"Empires and Barbarians" is just way too full of material for me to take the time and space for a full review here, but for those interested in the Fall of Rome period, and the somewhat misnamed "Dark Ages" period that followed, let me just state that Heather comes down in between the mass migration theories of the Volkwanderung, and the more modern theories of assimilation and elite population transfers.  There probably isn't a lot of directly applicable wargaming information in here, but if you find this period as fascinating as I have, then this is a must read.  A soon to be classic even.  Of special unique interest is Heather's theories on Slavic origins, the transformation of a good deal of what was once German speaking populations to Slavic speaking ones in a wide expanse of Europe, the Viking diaspora, and the increase in barbarian military capacity due to the transfer of wealth from over the Empire's borders into the Barbarian lands beyond.  Although I have never been personally opposed to more open immigration policies into the USA (I'm not sure that my own grandparents got in with "official" papers after all), and although Heather never actually makes any direct comparisons himself, it was inescapable while reading not to reflect on the issues of mass "illegal" immigration presently taking place into the American border states.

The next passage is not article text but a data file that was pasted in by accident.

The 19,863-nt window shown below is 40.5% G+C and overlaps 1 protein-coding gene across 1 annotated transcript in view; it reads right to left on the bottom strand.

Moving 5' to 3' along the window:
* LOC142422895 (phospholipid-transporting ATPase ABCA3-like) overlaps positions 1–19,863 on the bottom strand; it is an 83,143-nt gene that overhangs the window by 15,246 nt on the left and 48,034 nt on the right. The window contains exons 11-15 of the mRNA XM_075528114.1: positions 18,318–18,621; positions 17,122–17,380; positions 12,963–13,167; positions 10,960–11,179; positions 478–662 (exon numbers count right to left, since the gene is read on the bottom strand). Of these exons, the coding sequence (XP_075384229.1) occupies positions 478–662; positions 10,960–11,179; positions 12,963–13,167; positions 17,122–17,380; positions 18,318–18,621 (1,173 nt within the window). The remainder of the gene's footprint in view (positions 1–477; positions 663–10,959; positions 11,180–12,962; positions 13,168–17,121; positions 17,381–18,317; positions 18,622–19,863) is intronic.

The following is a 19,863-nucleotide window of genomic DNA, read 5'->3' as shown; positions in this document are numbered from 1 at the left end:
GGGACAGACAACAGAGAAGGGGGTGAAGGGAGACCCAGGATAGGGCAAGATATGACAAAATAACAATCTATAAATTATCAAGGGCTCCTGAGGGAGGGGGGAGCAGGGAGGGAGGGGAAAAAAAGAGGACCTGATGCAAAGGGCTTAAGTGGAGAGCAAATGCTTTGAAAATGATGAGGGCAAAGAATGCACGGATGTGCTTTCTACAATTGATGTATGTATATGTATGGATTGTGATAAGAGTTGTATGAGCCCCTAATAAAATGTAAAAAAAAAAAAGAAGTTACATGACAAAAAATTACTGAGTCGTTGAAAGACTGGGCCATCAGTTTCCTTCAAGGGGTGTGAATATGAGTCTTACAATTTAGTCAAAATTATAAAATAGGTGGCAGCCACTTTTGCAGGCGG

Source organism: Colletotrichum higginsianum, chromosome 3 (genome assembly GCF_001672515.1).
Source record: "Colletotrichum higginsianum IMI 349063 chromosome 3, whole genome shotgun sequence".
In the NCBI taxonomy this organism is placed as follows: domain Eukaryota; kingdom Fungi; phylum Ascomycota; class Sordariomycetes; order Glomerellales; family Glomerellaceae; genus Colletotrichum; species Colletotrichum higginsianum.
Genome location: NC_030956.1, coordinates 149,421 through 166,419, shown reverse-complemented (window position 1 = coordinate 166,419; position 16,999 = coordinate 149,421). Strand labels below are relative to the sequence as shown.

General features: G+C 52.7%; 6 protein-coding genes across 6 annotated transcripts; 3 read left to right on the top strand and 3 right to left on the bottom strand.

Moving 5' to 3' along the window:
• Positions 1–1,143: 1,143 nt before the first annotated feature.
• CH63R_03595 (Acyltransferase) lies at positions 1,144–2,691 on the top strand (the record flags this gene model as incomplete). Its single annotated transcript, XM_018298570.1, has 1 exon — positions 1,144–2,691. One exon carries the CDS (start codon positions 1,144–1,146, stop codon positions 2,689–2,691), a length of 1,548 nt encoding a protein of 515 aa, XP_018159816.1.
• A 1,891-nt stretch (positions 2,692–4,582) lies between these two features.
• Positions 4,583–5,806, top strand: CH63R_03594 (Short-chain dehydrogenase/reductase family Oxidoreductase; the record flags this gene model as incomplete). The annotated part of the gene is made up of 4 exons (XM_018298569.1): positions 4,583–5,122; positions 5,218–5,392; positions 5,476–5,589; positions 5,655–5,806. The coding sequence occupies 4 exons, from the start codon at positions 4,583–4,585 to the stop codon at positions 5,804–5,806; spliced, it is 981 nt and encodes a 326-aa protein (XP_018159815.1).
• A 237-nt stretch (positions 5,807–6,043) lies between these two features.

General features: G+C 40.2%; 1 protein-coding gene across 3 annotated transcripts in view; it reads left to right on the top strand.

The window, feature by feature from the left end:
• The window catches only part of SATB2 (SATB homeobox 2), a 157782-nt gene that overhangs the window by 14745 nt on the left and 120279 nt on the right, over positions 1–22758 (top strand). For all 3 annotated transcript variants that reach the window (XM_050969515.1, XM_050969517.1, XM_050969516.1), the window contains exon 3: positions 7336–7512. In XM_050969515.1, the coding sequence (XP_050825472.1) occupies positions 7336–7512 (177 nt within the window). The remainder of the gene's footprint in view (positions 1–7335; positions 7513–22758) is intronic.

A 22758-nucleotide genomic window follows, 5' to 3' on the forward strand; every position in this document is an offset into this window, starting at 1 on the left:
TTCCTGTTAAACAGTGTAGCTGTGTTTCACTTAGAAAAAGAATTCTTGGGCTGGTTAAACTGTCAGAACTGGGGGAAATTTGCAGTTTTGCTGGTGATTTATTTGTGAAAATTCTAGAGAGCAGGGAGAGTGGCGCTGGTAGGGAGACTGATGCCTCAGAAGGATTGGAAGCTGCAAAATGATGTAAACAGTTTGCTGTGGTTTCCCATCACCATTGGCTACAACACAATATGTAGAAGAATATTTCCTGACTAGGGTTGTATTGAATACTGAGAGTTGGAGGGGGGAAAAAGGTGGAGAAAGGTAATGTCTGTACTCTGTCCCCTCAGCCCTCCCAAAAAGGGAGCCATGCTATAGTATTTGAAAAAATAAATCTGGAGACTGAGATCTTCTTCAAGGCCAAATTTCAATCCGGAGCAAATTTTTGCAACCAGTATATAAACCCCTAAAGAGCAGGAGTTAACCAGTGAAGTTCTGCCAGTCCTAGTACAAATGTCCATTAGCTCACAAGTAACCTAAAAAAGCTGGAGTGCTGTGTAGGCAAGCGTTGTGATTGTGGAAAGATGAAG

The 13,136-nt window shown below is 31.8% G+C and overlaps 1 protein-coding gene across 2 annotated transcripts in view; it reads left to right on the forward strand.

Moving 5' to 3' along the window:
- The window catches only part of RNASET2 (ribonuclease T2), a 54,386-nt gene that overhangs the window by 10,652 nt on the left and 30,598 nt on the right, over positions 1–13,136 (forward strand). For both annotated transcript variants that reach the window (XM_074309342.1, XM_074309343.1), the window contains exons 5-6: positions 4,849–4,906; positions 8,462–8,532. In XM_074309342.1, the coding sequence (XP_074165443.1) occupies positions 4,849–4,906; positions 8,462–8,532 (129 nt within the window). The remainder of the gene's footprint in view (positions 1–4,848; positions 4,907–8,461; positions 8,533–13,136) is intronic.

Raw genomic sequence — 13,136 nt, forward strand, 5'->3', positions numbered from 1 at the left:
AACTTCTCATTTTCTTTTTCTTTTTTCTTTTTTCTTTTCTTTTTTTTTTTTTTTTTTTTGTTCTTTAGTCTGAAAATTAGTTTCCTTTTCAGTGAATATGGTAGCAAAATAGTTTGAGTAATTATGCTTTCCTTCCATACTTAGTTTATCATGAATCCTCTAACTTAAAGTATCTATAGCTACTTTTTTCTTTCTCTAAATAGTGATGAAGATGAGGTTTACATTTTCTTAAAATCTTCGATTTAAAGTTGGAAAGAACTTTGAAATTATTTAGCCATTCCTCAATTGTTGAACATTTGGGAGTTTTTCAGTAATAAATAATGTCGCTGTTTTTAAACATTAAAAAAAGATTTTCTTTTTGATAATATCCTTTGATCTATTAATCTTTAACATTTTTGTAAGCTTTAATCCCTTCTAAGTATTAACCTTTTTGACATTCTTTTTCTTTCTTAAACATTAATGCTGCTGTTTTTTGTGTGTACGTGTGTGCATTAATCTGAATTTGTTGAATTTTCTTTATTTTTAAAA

All in all, in my opinion, "Empires and Barbarians" is probably the best and most scholarly history book that I have read in the last several years.

Now to find some time to get back to wargaming and painting.  I have several units of Corvus Belli Marian Romans waiting to get finished up soon.